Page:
Desperate after a family of voracious squirrels made a nest in her attic, a woman I met from Silver Spring became a vigilante. She’s armed herself with a pellet gun and shoots the varmints dead. She’s ready, she says, to come to our house. Armed.

December 11
Maybe I’m just feeling Christmas goodwill, but it seems to me that if birds should eat, so should squirrels. They contribute as much in antics as birds in beauty. If I can figure out what squirrels like best, maybe they’ll stay out of my feeder. Then I can have birds and squirrels too.

Bill Burton says he squirrel-proofed his two most important feeders, “so the birds get their share. Squirrels are rather aggressive and don’t like birds around sharing meals.”

At the Burtons’ on Stoney Creek, one tube and one house-shaped feeder hang from a wire between two big trees, a wild cherry and a black walnut. If Burton left it that way, the squirrels could walk right in.
So wily Burton lowered each feeder on a wire. At first the wire was too thick, and the squirrels, he says, “would climb upside down along the master wire and then climb down it to the feeders.”
Until he substituted “a fine strand like piano wire. Now they slide off.” For good measure, he added baffles.

If it’s good enough for Bill Burton, it’s good enough for me. I’ll figure out a strategy for peaceful coexistence.

December 12
Knowing the hungry ways of squirrels and that some of her customers will, like Burton and me, choose to make “purposeful sacrifice to squirrels,” Suzie Robertson has stocked her shelves with squirrel delectables.

Peanuts in the shell sell for $1.50 to $1.75 a pound, depending on how many pounds you buy. She also recommends pumpkin seeds, sunflower seeds, especially stripped ones; and ears of corn, which sell for 20 cents each or $7 the half bushel.

That’s just the basics. For gourmet squirrels, you can buy five-pound jugs of Munch Mix — combining both sorts of sunflower seed, whole kernel corn and peanuts both raw and in the shell — for $6.50.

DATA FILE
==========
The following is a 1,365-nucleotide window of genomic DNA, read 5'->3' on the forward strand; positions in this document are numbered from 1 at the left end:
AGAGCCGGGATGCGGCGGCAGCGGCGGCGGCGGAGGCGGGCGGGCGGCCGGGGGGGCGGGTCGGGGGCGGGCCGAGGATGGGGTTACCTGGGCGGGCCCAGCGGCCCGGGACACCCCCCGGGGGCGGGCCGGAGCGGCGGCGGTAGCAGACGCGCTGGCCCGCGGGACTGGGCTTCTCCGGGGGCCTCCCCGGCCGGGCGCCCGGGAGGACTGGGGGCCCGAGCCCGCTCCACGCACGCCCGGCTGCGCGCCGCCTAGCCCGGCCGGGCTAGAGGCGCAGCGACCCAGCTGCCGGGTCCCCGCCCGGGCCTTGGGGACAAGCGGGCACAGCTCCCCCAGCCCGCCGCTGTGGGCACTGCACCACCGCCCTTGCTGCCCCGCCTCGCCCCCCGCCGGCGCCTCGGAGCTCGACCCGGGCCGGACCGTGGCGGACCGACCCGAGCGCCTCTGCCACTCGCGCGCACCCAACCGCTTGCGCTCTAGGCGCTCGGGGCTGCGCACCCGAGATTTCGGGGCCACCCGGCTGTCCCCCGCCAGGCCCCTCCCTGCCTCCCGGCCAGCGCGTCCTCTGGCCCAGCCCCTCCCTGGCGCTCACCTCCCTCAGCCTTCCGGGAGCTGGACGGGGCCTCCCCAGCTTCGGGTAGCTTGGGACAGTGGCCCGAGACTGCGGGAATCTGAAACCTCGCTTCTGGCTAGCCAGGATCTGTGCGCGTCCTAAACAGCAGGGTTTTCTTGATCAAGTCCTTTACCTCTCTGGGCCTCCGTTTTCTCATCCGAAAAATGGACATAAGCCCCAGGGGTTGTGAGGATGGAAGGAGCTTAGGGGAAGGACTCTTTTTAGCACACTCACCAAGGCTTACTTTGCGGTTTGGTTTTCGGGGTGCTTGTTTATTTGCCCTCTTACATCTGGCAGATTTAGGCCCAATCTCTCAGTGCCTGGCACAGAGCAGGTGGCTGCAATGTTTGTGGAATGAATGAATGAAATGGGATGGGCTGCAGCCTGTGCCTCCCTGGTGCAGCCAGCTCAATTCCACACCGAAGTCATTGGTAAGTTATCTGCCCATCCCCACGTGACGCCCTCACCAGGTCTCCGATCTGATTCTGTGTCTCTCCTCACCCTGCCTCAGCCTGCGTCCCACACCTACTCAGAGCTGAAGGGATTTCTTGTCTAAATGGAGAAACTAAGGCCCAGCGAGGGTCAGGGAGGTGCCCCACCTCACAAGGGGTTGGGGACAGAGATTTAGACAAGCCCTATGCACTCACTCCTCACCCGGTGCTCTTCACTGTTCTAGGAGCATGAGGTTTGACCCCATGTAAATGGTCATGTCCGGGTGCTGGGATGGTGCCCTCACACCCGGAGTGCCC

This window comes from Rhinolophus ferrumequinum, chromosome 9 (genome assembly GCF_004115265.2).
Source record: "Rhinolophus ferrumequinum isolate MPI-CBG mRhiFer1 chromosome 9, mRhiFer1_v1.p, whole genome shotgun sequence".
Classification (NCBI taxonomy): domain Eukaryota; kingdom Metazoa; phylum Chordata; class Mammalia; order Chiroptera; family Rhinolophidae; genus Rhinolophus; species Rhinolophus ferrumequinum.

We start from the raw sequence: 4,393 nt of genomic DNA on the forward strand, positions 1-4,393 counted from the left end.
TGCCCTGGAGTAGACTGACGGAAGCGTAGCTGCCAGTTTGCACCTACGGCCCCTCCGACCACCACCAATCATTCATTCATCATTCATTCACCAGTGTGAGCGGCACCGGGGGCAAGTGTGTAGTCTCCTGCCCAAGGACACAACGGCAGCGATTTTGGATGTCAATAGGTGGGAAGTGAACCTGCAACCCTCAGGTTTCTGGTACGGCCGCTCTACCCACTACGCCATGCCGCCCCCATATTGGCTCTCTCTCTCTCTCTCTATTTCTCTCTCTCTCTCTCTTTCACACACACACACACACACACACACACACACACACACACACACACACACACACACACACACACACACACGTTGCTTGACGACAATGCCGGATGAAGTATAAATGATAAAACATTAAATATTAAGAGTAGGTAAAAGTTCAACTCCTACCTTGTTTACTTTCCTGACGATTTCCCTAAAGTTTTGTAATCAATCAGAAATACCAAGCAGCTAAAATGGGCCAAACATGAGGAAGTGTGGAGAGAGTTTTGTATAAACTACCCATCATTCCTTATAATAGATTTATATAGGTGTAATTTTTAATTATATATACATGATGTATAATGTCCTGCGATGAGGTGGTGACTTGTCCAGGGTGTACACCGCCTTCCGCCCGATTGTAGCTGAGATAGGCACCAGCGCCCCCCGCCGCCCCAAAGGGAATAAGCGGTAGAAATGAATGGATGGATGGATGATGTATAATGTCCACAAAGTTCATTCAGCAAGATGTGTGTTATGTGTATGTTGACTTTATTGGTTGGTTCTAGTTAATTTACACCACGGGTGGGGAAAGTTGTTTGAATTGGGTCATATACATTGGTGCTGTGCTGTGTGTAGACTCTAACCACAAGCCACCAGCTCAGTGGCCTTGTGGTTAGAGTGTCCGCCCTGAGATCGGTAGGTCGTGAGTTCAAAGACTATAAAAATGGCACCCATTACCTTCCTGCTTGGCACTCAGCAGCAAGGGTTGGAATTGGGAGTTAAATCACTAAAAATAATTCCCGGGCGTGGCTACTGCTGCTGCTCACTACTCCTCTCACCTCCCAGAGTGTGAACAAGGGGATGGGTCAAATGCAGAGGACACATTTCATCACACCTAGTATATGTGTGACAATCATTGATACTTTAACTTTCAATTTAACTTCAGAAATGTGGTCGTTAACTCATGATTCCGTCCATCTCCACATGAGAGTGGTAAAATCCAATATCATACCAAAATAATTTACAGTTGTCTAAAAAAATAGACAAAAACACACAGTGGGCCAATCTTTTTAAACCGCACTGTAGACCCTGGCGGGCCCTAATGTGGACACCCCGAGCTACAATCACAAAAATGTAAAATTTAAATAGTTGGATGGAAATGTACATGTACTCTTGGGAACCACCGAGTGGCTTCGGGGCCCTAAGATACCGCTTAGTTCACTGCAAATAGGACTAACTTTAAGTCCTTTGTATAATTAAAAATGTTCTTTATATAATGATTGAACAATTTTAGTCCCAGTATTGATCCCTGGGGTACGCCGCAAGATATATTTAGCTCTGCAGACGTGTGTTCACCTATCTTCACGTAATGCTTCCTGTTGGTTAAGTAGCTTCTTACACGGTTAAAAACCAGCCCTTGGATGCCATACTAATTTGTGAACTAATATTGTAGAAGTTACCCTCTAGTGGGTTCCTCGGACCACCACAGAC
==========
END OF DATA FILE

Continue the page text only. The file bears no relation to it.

You can buy squirrel Kobs of corn, black oil sunflower seeds and gelatin and a Squirrelola feeder to hold them. Fourteen-ounce cobs are $1.75 — plus $22.50 for feeder. You can buy a nice wood and Plexiglas Chuckanut feeder with a pound of pumpkin seeds.

Best of all, about $26 can buy Squirrel in a Jar. You’ll bring home a glass gallon jar mounted horizontally on a frame that you’ll secure to a post. The jar holds both the food and the squirrel, who has to go inside to eat. Both food and squirrel keep dry.

You could buy all that. I bought a Squirrel Swing. That’s a simple coiled wire basket shaped to hold a single ear of corn. I’d have liked the Squirrel Windmill, so squirrel would have had to dance for his dinner. Its four sharp, pointed arms each hold an ear of corn, but when squirrel jumps on any one, the pinwheel spins. I’d surely have bought it if I could have figured out a way to mount it.
I’m also bringing home six ears of corn plus, just in case, a pound of peanuts.

December 13
Even woodpeckers fly when squirrel comes hopping down his limb. Corn? What corn? This squirrel prefers dining from the pagoda.

This morning when I climb out on the roof, I sweeten the corn with peanuts. Most of the nuts fall out of the Squirrel Swing onto the deck below, but I’ll worry about the results of that next spring.

December 16
Few birds to be seen, though a brave little chickadee snatches sunflower seeds when Mr. Squirrel is trying some corn for breakfast.

Next comes a jeering bluejay. Mr. Squirrel twitches his tail, then runs down the limb.

Three birds hurry to the feeder, but when Mr. Squirrel returns, all but the cardinal fly. As Mr. Squirrel eats, chickadee and sparrow return and watch.

When Mr. Squirrel jumps up on a branch for a tail-twitching break, titmouse takes a turn. Now a half dozen birds peck on roof or wait on tree. But none goes to the feeder when Mr. Squirrel eats.

December 18
The tables are turned. Today at the feeder, Mr. Squirrel is dive-bombed by two small birds. He escapes to the fork of the limb and the chickadees feast — until he returns.

December 24
It’s a combat zone out there. From the fork of the maple tree’s main feeding branch, Alpha Squirrel (as he’s now known) controls all access to feeders. He’ll be hopping down to breakfast when he senses a competitor’s arrival. First, he turns to glare. If the intruder advances, Alpha charges. Meanwhile, a bluejay bombs the pair.

Alpha would rather go hungry than let the intruder into his banquet hall. But as uncontested moments pass, his vigilance yields to hunger and down he hops to eat.

So much for Christmas spirit.

December 29
Back from two days and a night on the town, we find two empty and two missing feeders. Mr. Squirrel has vandalized both the Squirrel Swing and cedar log feeder. I find them later, down below.

January 5